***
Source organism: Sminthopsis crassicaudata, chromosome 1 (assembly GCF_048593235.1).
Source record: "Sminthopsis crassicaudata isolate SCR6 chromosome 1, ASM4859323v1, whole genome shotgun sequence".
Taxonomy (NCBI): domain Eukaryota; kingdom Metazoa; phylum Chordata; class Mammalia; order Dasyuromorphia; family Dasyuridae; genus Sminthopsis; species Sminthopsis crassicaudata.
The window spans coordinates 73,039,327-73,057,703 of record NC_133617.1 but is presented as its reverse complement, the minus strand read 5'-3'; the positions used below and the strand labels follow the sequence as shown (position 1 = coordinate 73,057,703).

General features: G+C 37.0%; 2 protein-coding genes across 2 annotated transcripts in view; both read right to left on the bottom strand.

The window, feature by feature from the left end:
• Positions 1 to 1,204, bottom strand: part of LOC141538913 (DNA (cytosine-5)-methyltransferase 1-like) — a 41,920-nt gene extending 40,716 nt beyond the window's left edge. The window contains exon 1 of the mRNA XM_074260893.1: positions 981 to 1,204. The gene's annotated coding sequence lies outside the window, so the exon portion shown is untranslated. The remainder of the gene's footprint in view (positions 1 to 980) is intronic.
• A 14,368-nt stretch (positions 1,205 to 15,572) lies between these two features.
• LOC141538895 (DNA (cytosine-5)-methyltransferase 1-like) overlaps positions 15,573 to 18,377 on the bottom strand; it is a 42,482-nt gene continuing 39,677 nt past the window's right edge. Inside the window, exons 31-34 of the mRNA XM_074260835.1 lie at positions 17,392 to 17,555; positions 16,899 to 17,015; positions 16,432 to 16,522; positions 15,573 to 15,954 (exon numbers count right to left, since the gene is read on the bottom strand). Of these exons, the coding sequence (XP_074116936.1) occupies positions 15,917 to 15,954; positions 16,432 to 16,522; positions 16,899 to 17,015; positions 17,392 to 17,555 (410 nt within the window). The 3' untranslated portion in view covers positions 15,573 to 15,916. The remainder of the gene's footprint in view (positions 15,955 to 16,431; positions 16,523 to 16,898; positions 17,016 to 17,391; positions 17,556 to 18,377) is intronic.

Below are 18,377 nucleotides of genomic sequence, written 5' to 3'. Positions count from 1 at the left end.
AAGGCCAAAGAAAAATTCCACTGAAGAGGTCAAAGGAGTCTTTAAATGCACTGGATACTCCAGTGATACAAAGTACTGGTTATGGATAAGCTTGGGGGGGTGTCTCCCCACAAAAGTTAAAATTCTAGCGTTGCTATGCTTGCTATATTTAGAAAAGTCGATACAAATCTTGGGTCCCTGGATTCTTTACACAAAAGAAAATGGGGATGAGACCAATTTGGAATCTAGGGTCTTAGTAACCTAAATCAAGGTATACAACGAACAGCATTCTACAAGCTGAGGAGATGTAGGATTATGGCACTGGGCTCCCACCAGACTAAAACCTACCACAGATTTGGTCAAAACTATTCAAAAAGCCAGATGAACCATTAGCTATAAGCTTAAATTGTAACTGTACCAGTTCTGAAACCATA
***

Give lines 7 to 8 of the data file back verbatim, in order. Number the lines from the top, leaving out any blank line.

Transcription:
• Positions 1 to 1,204, bottom strand: part of LOC141538913 (DNA (cytosine-5)-methyltransferase 1-like) — a 41,920-nt gene extending 40,716 nt beyond the window's left edge. The window contains exon 1 of the mRNA XM_074260893.1: positions 981 to 1,204. The gene's annotated coding sequence lies outside the window, so the exon portion shown is untranslated. The remainder of the gene's footprint in view (positions 1 to 980) is intronic.
• A 14,368-nt stretch (positions 1,205 to 15,572) lies between these two features.